04 May 2009 16:55 [Source: ICIS news]
WASHINGTON (ICIS news)--?xml:namespace>
The March pace of non-residential construction spending - including both government and private sector building - also was 1.7% ahead of the same month in 2008, the department said in its monthly report.
Non-residential building activity includes construction of hotels, office space, hospitals and clinics, schools, highways and roads, sewage and water treatment facilities, among others.
Even as the
Some economists believe that a recovery in the non-residential construction market may presage a return of growth for the crucial single-family home building industry.
Both residential and non-residential construction are key downstream consuming sectors for a wide variety of chemicals, resins and derivatives.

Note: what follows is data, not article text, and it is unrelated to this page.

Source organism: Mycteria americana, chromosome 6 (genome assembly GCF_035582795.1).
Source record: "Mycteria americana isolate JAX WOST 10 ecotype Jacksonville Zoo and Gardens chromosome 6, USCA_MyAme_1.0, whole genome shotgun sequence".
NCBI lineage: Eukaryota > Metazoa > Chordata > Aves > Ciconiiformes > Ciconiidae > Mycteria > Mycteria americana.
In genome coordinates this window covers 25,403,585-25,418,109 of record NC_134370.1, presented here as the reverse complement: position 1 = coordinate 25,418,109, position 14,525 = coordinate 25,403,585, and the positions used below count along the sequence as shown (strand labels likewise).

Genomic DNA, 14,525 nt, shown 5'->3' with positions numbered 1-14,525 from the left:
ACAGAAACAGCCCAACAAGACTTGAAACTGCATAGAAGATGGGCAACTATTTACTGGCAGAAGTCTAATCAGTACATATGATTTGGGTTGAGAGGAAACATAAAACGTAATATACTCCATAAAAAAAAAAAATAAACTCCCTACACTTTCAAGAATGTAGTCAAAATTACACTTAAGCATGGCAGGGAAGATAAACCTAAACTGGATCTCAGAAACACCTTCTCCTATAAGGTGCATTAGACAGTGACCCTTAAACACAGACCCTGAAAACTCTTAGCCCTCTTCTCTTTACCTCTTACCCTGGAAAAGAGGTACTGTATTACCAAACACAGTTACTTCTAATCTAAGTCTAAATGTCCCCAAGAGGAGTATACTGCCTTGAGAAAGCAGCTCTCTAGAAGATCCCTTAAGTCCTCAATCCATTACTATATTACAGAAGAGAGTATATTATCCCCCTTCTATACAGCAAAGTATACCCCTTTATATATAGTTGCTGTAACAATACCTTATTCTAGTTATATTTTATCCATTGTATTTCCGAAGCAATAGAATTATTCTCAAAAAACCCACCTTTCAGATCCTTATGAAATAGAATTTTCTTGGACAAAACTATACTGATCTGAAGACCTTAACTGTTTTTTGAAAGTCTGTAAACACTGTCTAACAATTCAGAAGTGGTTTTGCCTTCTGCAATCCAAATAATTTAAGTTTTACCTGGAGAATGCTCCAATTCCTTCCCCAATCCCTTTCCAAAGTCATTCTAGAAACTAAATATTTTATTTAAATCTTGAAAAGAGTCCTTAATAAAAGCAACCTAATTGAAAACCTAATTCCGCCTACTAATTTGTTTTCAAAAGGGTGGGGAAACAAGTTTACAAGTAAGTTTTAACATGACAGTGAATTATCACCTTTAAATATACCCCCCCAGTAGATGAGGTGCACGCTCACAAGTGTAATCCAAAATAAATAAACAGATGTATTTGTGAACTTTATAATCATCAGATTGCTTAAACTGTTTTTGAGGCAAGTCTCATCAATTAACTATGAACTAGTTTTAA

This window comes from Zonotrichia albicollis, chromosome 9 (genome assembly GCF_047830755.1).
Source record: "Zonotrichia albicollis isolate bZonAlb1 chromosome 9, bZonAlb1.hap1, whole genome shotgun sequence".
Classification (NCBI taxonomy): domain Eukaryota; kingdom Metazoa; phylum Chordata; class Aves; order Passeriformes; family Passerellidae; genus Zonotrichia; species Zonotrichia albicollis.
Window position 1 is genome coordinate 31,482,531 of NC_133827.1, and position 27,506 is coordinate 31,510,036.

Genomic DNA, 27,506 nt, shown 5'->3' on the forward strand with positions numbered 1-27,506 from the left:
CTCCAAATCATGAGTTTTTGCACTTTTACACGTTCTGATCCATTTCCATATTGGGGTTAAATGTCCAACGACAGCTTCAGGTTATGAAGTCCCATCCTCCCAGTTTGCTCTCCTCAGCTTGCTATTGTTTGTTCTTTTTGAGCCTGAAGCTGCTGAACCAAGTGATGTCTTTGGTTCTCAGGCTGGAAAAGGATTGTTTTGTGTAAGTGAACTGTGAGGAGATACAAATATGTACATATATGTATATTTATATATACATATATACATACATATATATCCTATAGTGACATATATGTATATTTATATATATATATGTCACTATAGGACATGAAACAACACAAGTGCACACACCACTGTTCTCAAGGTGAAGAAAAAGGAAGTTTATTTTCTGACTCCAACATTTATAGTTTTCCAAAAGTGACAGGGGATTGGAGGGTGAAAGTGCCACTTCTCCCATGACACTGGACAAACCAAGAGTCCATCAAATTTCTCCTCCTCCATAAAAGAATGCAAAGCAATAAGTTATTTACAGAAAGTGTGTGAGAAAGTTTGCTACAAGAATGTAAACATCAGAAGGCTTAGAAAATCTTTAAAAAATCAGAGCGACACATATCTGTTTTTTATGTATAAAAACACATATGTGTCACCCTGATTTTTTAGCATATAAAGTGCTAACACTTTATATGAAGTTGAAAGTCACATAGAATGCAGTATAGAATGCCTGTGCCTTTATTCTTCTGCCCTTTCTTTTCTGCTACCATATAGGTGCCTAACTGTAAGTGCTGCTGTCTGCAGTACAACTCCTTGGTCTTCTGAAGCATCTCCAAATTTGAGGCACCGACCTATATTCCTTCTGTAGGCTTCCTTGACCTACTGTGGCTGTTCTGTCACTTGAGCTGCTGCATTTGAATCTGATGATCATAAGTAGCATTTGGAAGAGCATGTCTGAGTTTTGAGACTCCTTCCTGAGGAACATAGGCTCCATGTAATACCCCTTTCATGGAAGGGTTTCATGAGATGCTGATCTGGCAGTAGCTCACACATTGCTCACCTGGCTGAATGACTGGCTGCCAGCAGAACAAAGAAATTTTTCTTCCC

The gain in non-residential construction in March also is noteworthy for being due almost wholly to a 2.9% improvement in private-sector spending on manufacturing facilities compared with February.
The $83.9bn spent on new or improved manufacturing plants also marked a 64.4% gain compared with March 2008 when the figure was $51bn.
To some, this suggests that manufacturers are gearing up for what they believe will be a general economic recovery in the not too distant future.
There were other but more modest gains in private spending on construction for lodging (up 5.3% from February), commercial properties (up 1.5%) and communications facilities (up 1.7%).
Government spending on non-residential construction - schools, roads, sewage and water treatment plants, etc. - increased in March by 1.2% to $301bn and was 2.5% ahead of March 2008.
Spending by government at all levels - national, state and local - was expected to increase further as the $787bn federal stimulus package, approved in mid-February - begins to filter through the nation's economy.
($1 = €0.75)
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